The massacre at Kent State even managed, if only for a moment, to unite the normally fractious Jewish community. Jewish organizations throughout the United States denounced the killings. In its May 11, 1970 bulletin, the Jewish Telegraphic Agency reported that “Five national Jewish rabbinic and synagogal organizations, representing the Conservative, Orthodox and Reform branches of American Jewry, joined in a statement to denounce “the gulf that separates many of this nation’s youth from the institutions of government and its leaders.” Declaring that the nation cannot live in fear of its own youth, the presidents of the five groups asserted that “our entire society, as we know it, cannot survive in a repressive atmosphere in which non-violent dissenters are treated with disdain, contempt and worse.” They declared that “under no conceivable circumstances could the point-blank firing into a crowd of students at Kent State University be justified.”
The cover of Newsweek, then one of America’s top news weeklies, featured a photograph taken by John Filo, a Kent State photojournalism student, and part-time news photographer, of Mary Ann Vecchio crying out and kneeling over the body of the fatally wounded Jeffrey Miller. The picture went on to win the Pulitzer Prize, and became one of the iconic photos of the time. Speaking to my older brother this past week about the shootings, he mentioned the Newsweek cover, and the sense of revulsion that was felt about what had happened.
IN THE aftermath of the shootings, anti-war sentiment in the United States, and protests, both violent and non-violent, increased. Some felt that the killings at Kent State hastened the end of the Vietnam War. Others thought that it increased the resolve of Richard Nixon’s “Silent Majority,” those Americans who supported the war, and Nixon himself, leading to his landslide reelection campaign in 1972.
Today, a half century since Kent State, the May 4 Memorial overlooks the university Commons, where the shootings took place. Built of granite, it is surrounded by 58,175 daffodils, symbolizing the number of US losses in the Vietnam War. The locations where each of the slain students fell was designated with markers and their names. There are other memorials to the event on campus, including, among others, a plaque donated by the B’nai B’rith Hillel Jewish Services Center bearing the names of the four students. In 2016, Kent State’s May 4 site was designated a National Historic Landmark by the U.S. Secretary of the Interior.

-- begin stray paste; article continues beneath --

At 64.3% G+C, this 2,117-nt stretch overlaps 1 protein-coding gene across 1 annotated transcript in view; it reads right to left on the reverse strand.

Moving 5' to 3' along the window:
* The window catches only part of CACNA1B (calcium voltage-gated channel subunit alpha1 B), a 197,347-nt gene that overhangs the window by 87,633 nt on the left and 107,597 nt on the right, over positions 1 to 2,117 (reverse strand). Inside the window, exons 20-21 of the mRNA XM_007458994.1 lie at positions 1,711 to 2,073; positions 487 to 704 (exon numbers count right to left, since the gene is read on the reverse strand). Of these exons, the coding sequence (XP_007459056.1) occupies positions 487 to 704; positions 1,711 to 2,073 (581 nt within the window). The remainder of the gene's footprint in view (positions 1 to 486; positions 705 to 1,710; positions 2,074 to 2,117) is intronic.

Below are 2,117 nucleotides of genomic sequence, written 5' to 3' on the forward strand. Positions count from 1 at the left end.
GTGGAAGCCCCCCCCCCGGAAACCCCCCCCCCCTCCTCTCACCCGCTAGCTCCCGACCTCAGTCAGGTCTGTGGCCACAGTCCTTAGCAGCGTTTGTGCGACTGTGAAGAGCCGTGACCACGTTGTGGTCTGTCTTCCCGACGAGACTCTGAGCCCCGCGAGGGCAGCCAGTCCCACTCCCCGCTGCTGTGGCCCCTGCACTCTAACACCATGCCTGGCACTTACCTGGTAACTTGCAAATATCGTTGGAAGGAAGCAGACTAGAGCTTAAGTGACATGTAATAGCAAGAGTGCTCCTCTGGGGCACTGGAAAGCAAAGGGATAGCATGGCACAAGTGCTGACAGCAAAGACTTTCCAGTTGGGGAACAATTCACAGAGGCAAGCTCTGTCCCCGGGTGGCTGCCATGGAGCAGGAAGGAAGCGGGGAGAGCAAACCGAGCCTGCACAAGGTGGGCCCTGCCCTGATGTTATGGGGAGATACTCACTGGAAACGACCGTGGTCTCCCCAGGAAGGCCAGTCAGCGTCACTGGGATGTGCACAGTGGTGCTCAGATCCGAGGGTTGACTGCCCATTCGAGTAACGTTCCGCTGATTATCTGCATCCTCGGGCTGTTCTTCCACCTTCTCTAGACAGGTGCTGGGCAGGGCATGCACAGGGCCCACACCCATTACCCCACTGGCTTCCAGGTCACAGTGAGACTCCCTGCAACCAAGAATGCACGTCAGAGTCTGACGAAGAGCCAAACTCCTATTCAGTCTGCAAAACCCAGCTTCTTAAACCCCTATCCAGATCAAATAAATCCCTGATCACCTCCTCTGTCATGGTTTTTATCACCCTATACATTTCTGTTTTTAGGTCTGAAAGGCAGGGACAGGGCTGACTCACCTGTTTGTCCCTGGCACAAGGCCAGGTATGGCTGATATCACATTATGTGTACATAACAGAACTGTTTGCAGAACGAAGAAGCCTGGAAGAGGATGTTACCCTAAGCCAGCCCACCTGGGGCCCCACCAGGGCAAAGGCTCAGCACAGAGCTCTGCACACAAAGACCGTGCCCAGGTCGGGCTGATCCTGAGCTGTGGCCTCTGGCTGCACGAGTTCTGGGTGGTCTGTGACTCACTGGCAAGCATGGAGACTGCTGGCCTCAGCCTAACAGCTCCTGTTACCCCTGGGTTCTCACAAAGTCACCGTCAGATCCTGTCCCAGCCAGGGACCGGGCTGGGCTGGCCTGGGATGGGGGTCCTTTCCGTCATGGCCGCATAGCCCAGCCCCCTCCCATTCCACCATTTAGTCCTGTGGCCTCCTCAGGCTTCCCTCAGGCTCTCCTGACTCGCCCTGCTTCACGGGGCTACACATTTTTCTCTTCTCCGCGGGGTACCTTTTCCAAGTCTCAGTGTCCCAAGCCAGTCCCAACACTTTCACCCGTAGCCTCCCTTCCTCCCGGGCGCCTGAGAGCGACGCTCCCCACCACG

For the families of those who were at the Kent State Commons that day, the events were momentous, and in some cases, life-ending. College campuses were aflame, and discord was the word of the day. In June 1970, one month after the event, Richard Nixon established the President’s Commission on Campus Unrest, which didn’t release its findings until September, concluding that the Ohio National Guard shootings on May 4, 1970, were unjustified. A federal judge dismissed a criminal case against eight members of the National Guard, and a civil case was settled out of court in 1979, with a financial settlement of $675,000 provided to the wounded students and families of those who had been killed.
Over the years, there has been speculation as to why the National Guardsmen shot at the students. Some said that they shot out of panic and fear. Others speculated that they were responding to a sniper who had shot at them. In 2007, an audio recording of the shootings that had been made on a reel-to-reel tape recorder at a nearby dormitory room window was analyzed, and some said that they were able to discern the commanders ordering the National Guard members to fire. This too remains in dispute.
The world of 1970 is far different than the world of today. There is less trust in leaders than there once was, and the power of social media and the Internet, neither of which existed at the time, cannot be underestimated. Political leaders are much more wary of their actions, which are scrutinized immediately in real-time, as they occur. For many, the Vietnam War has faded from memory, and the Kent State killings are a dusty footnote to history. Yet, for those who lived through those days, even for a 10-year-old fifth grader, they resonate as an important moment in American history.